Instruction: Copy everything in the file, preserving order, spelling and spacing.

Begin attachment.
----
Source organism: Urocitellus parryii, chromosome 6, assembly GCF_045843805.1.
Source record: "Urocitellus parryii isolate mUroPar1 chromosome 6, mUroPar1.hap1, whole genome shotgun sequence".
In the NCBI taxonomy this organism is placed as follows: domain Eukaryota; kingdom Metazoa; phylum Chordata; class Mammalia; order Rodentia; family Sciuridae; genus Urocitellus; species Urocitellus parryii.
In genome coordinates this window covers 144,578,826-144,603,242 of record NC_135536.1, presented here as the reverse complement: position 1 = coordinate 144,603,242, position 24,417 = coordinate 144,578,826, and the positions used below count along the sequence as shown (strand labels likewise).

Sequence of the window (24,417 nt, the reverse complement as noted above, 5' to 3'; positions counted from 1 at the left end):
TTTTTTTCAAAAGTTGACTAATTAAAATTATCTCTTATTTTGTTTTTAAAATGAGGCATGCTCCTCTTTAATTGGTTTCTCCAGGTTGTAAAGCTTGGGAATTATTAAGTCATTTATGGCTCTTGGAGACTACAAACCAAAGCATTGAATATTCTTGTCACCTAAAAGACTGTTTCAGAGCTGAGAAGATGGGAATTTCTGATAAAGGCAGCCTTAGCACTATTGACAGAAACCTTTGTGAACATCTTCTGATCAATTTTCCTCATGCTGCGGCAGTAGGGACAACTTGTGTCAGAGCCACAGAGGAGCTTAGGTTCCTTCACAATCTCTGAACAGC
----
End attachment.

Source organism: Urocitellus parryii, chromosome 6, assembly GCF_045843805.1.
Source record: "Urocitellus parryii isolate mUroPar1 chromosome 6, mUroPar1.hap1, whole genome shotgun sequence".
In the NCBI taxonomy this organism is placed as follows: domain Eukaryota; kingdom Metazoa; phylum Chordata; class Mammalia; order Rodentia; family Sciuridae; genus Urocitellus; species Urocitellus parryii.
In genome coordinates this window covers 144,578,826-144,603,242 of record NC_135536.1, presented here as the reverse complement: position 1 = coordinate 144,603,242, position 24,417 = coordinate 144,578,826, and the positions used below count along the sequence as shown (strand labels likewise).

Sequence of the window (24,417 nt, the reverse complement as noted above, 5' to 3'; positions counted from 1 at the left end):
TTTTTTTCAAAAGTTGACTAATTAAAATTATCTCTTATTTTGTTTTTAAAATGAGGCATGCTCCTCTTTAATTGGTTTCTCCAGGTTGTAAAGCTTGGGAATTATTAAGTCATTTATGGCTCTTGGAGACTACAAACCAAAGCATTGAATATTCTTGTCACCTAAAAGACTGTTTCAGAGCTGAGAAGATGGGAATTTCTGATAAAGGCAGCCTTAGCACTATTGACAGAAACCTTTGTGAACATCTTCTGATCAATTTTCCTCATGCTGCGGCAGTAGGGACAACTTGTGTCAGAGCCACAGAGGAGCTTAGGTTCCTTCACAATCTCTGAACAGC